6 Sammy Sosa (1998)
Slamming Sammy Sosa, the one and only. Possibly the most fun baseball player of the past quarter-century, Sosa was always swinging for the fences and jumping for joy. As proof, he led the league in strikeouts for three straight years starting in 1997, passing 170 Ks each time. In that same three-year stretch, Sosa's home run totals were eye-popping. He went from consistently hitting 30-40 each year for several years, then jumped to 66 in 1998. He won the NL MVP award that season and pumped chests with Mark McGwire in their chase for 70.
5 Ken Caminiti (1996)
Ken Caminiti is a name that always pops up in steroid conversations. He is frequently named in the Mitchell Report as a contact for other players seeking knowledge on steroids, specifically by Wally Joyner. At age 33 in 1996, Caminiti sky-rocketed his notoriety as an out-of-nowhere NL MVP. He reached 40 home runs and 130 RBI to go along with a 1.028 OPS, having never come close to 30 homers or 100 RBI in his seven full seasons prior to 1996. Caminiti's health soon deteriorated and he never reached 30 homers and 100 RBIs again. He admitted, after Canseco blew the whistle, that he took steroids during his MVP season and said, "At least half the guys are using steroids," according to the LA Times.
4 Rafael Palmeiro (Any Season)
Few know that Rafael Palmeiro was born in Cuba, but that's where his baseball genes come from. We can essentially say any season was PED-fueled for Palmeiro as he tested positive in 2005 for steroids - yet somehow was given just a 10-day suspension. It goes to show the MLB's level of commitment, or lack thereof, to keeping steroids out of the league. For those of you unaware, the new suspension for a PED positive-test is 50 days. After a third positive test, a player receives a lifetime ban. Palmeiro joins a lengthy list of Baltimore Orioles and Texas Rangers linked to PED-use, as much as it hurts me (as a Marylander) to admit.
3 Alex Rodriguez (2007)
Mr. May (a sarcastic compliment to his early-season success) and his playoff ineptitude likely fueled his insecurity and subsequent hunger for PEDs. A-Rod and his inability to admit to both steroid use and links to the Biogenesis lab are the biggest reasons why he is execrated by his family and all of baseball. We'll go with his 2007 in New York as the most blatant steroid-filled season among the dozen to choose from. That year with the Bronx Bombers he hit 54 home runs and drove in 156 runs. There is no doubt that the New York media got under his skin enough to drive him back to illegal performance enhancers, as he mustered just nine RBIs in his first 24 playoff games with the Yankees.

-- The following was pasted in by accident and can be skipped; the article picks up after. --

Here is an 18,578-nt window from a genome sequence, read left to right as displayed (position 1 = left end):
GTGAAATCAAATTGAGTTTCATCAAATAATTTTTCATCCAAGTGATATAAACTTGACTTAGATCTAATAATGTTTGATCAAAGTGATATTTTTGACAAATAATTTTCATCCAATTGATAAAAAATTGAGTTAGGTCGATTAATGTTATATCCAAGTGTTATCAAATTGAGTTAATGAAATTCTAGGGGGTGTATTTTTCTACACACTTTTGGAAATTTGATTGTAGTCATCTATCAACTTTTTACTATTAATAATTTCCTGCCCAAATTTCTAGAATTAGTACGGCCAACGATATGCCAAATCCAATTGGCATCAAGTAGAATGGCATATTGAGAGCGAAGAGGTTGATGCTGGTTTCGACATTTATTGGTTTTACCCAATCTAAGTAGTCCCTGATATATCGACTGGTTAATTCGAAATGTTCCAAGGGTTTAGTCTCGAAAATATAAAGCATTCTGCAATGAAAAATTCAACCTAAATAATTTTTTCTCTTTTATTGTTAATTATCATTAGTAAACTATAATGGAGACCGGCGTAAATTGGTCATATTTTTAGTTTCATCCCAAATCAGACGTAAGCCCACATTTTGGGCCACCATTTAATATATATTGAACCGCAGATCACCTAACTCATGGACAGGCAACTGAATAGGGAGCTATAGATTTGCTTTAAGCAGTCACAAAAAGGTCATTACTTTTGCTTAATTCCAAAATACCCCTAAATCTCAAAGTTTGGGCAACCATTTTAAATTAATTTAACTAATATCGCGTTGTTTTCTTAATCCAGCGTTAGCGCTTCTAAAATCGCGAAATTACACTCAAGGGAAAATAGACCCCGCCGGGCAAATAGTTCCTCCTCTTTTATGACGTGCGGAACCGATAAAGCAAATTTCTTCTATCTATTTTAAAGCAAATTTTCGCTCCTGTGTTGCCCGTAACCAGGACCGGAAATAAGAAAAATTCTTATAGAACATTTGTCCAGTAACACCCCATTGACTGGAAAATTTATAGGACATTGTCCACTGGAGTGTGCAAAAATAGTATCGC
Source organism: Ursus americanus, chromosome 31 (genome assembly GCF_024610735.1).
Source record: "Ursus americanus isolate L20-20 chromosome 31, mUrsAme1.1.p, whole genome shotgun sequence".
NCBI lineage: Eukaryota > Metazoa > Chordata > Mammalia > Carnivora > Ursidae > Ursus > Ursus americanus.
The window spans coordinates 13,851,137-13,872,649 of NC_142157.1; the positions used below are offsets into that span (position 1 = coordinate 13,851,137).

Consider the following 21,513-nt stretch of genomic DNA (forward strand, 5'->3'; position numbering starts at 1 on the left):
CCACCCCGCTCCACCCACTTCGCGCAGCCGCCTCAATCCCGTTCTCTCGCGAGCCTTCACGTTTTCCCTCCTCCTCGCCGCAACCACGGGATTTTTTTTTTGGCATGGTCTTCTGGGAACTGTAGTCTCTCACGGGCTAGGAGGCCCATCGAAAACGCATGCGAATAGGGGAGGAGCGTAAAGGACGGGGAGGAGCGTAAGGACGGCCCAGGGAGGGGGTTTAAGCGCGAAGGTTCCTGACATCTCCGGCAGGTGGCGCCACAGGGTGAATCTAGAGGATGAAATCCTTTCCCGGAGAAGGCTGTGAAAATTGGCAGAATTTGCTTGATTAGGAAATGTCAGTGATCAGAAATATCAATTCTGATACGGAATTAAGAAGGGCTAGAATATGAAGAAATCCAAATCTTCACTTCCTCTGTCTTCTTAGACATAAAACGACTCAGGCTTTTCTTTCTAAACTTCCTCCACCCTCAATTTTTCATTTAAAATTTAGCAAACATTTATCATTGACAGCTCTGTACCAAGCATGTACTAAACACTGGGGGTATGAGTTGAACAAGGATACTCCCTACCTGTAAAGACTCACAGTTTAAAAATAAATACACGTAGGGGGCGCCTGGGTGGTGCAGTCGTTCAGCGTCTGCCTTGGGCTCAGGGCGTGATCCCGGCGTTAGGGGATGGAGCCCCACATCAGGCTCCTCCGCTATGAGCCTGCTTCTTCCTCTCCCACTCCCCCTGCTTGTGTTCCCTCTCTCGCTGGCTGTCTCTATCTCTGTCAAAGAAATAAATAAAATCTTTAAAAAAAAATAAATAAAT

2 Mark McGwire (1998)
Mark McGwire, the massive man with hulk-like forearms capable of driving a ball out of the ballpark despite it never going more than 20 feet above the ground. Big Mac, as he is fondly remembered, was a part of the roid-rageous teams in Oakland alongside Jose Canseco. His 70-homer season in 1998 is the most obviously steroid driven, especially given that he was 34 at the time. Now a coach with the San Diego Padres and respected as a great hitter - one who himself said he did not need steroids to hit the long ball.
1 Barry Bonds (2001)
"You wanted me to jump off the bridge; I finally have jumped. You wanted to bring me down, you've finally brought me and my family down. You've finally done it. So now go kick a different person. I'm done. I'll do the best I can and that's about it. [I'm talking about] inner hurt. I'm physically, mentally done. I'm mentally drained. Tired of my kids crying." - March 23, 2005 on MLB. Bonds hit an untouchable 73 homers in 2001.
We were this close to putting Manny Ramirez on top, especially given his two positive tests amidst his post-Red Sox comeback. However, he immediately fell from the top-15 after we realized there were no statistics to prove his PED-use actually helped him.